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    Why Cigarettes are a Woman's Worst Enemy

    Here are some compelling reasons to quit smoking.

    WebMD Feature

    Sure, cigarettes can harm anybody, men and women alike.But some of smoking's ill effects, from ectopic pregnancy to premature menopause, are reserved for women only. This November 19 is the American Cancer Society's 22nd Great American Smokeout. If you haven't decided togive up smoking yet, here are some compelling reasons to quit now.

    Smoking Increases Your Risk of Cervical and Rectal Cancer

    Not only can smoking cause a variety of cancers in both men and women,it puts women at higher risk of cervical cancer, according to the American College of Obstetricians and Gynecologists (ACOG). A Danish study publishedin the April 21, 1999 issue of the Journal of the National Cancer finds that premenopausal women who smoke are six times more likely to developrectal cancer than those who don't.

    Smoking Worsens Your Period

    According to the ACOG, women who smoke experience more severe premenstrual symptoms and have a 50 percent increase in cramps lasting two or more days.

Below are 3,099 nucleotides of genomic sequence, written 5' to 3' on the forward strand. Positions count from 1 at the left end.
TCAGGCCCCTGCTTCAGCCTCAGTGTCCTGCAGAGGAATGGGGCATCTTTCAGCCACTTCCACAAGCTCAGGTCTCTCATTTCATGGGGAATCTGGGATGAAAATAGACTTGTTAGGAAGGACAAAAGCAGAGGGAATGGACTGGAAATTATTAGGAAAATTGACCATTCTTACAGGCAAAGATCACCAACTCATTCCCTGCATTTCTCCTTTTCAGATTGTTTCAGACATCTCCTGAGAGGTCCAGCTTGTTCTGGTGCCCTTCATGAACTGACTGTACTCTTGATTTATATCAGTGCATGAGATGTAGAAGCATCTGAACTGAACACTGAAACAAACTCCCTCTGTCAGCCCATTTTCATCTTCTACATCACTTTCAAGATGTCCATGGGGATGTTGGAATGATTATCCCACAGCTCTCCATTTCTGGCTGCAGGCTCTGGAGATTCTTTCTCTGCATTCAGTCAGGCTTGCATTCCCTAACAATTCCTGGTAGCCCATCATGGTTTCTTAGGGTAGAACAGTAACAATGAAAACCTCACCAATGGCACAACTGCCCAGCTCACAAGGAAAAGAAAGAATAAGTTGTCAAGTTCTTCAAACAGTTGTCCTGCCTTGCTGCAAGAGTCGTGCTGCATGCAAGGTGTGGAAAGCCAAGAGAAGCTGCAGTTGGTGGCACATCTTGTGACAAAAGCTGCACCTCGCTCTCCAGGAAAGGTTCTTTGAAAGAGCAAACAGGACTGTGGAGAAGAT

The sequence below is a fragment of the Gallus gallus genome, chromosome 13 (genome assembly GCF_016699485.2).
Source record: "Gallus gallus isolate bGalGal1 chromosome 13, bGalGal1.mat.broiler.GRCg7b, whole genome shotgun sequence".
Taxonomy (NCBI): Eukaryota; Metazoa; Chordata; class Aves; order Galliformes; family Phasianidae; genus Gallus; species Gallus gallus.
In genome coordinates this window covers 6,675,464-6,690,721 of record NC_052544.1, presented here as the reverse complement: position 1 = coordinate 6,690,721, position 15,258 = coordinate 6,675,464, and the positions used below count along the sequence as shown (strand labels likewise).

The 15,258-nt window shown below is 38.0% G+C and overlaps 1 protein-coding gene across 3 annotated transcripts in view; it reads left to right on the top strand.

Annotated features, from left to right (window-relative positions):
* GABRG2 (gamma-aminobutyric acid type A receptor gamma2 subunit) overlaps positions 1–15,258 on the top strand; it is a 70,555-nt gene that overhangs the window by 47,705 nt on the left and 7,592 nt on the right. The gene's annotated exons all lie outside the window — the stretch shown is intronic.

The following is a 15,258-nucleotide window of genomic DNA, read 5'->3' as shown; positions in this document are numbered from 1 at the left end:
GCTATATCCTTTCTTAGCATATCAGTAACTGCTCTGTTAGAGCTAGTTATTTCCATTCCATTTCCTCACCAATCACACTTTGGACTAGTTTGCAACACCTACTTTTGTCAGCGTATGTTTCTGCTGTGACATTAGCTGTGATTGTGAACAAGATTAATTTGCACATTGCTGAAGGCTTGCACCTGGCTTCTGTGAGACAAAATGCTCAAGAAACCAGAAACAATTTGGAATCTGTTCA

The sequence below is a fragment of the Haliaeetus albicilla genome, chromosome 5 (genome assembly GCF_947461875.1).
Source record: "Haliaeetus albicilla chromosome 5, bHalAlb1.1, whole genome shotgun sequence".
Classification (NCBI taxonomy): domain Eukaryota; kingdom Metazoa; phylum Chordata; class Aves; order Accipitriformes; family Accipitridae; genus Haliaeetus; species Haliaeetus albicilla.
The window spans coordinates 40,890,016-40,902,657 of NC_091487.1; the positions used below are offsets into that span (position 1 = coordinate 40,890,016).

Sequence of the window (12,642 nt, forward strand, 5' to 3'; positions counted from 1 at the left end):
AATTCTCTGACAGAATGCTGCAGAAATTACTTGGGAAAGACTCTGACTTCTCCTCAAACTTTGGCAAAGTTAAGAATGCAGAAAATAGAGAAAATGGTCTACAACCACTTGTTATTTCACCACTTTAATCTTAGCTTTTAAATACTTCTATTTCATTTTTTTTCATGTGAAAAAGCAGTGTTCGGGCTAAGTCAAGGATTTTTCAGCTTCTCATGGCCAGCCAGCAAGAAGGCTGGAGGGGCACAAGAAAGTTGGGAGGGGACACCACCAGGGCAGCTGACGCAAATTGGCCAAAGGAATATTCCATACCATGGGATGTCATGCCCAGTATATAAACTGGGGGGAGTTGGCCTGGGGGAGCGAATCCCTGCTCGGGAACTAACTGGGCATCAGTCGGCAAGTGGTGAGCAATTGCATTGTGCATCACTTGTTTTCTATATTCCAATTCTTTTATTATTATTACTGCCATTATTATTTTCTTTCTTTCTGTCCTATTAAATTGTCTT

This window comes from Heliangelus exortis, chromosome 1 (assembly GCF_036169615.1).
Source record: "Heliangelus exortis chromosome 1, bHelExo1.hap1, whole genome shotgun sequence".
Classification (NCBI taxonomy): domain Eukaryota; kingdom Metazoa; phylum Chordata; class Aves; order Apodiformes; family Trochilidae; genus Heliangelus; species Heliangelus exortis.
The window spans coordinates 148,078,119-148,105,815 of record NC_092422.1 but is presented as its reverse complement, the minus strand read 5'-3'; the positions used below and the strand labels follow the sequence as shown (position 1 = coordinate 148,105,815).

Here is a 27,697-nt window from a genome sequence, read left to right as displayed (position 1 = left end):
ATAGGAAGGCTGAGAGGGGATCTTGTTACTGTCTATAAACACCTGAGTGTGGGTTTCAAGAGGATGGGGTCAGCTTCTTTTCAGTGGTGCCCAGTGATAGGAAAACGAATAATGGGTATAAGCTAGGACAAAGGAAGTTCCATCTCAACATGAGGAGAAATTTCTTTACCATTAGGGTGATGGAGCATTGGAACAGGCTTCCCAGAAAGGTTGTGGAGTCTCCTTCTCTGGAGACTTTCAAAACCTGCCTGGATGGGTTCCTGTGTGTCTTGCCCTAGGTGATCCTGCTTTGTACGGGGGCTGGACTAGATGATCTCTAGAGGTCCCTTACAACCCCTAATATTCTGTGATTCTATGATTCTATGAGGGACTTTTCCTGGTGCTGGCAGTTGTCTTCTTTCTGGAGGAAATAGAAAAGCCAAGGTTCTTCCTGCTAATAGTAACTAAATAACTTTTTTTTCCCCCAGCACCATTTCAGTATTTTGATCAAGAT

Smoking Damages Your Fertility

    Smoking affects practically every phase of conception, according to VickiSeltzer, M.D., vice president for women's health services at North Shore-LongIsland Jewish Health System in New York. "Smokers have a greater risk ofnot ovulating, and it is also less likely that a fertilized egg will implantin the uterus. Smokers who receive in vitro fertilization are less likelyto be successful." Seltzer also notes that nicotine interferes with thefunction of the fallopian tube and can hinder an egg from traveling normallyto the uterus, which can lead to an ectopic or tubal pregnancy -- potentiallylife-threatening conditions.

    Smoking Hurts Your Unborn Baby

    "When you smoke during pregnancy, you poison the fetus," says Benjamin Sachs, professor of obstetrics and gynecology at Harvard Medical School. "Carbon monoxide has a greater affinity for fetal tissue than for adult tissue, and when nicotine crosses the placenta it speeds up the [baby's] heart rate."

    According to the ACOG, smoking increases a pregnant woman's risk of miscarrying by 39 percent and heightens the chances of other serious complications, including placental abruption (when the placenta separates from the uterine wall), placenta previa (when the placenta covers the opening of the uterus) and stillbirth.

    Many studies have pointed to maternal smoking as the most preventable cause of low birth weight. The breast milk of smokers can carry nicotine to a suckling baby. And a 1995 report in the Journal of Pediatrics found that infants exposed to tobacco smoke are nearly three times more likely to die from sudden infant death syndrome.

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